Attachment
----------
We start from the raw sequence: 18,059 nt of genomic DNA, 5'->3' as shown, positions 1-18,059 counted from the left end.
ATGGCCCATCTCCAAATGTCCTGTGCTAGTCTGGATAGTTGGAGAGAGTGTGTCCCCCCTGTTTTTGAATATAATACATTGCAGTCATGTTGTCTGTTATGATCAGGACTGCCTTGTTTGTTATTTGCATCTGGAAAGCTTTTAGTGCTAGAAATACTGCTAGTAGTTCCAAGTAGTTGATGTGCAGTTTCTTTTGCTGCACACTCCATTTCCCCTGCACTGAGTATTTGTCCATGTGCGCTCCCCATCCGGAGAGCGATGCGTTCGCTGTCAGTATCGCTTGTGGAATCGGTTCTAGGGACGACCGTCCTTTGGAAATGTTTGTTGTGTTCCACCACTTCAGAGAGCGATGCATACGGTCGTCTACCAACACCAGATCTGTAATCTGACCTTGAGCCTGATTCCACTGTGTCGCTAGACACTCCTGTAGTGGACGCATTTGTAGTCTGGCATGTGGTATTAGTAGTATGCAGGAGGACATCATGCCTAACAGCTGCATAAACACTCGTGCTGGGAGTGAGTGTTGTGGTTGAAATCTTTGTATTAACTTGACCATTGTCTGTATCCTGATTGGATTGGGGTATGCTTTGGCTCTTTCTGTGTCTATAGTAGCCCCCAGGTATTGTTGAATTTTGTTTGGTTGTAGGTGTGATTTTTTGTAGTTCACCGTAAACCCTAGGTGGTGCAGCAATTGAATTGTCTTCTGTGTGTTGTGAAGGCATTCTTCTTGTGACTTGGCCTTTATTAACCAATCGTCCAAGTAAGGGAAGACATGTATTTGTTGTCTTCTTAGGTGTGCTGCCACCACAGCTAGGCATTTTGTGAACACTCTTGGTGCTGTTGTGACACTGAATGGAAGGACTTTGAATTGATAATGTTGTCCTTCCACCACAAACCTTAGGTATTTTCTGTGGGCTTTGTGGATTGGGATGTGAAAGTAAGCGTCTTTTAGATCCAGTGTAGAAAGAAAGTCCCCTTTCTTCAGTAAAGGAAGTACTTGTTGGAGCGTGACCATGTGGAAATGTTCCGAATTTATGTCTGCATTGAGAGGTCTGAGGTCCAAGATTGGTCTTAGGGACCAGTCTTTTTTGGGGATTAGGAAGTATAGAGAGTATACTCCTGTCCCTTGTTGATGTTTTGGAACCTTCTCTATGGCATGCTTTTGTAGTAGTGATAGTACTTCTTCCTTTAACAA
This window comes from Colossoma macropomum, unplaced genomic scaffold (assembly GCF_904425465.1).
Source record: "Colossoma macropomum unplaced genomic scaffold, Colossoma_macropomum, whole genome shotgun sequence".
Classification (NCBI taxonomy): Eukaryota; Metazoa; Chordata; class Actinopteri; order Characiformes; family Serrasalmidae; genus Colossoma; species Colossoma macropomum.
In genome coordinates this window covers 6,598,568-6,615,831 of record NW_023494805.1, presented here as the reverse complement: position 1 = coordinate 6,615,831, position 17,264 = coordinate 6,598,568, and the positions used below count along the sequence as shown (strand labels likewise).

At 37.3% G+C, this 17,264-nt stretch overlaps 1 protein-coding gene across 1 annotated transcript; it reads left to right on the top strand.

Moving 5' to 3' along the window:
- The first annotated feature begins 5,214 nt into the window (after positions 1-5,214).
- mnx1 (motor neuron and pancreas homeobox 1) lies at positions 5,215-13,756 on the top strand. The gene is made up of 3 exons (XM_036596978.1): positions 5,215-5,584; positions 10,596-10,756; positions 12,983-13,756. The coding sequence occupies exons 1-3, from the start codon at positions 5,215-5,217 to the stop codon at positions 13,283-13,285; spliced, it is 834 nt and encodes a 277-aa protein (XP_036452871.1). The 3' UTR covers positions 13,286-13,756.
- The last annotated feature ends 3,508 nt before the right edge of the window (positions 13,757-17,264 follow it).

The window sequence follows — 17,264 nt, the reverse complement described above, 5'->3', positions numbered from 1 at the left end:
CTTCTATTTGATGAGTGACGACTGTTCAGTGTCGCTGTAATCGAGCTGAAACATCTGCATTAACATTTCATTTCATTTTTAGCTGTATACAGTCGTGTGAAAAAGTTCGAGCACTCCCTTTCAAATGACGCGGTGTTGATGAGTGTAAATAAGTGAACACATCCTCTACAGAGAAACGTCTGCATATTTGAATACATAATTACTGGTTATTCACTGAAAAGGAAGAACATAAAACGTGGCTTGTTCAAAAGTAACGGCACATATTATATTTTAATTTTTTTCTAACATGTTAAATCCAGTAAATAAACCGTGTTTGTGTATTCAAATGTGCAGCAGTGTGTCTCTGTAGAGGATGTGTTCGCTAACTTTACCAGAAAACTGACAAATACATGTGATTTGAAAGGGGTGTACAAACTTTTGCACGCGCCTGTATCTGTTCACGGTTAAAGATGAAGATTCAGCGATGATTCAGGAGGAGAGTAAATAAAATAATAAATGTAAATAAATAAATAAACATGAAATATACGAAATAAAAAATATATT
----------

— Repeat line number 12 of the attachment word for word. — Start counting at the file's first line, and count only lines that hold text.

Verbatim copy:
The window sequence follows — 17,264 nt, the reverse complement described above, 5'->3', positions numbered from 1 at the left end: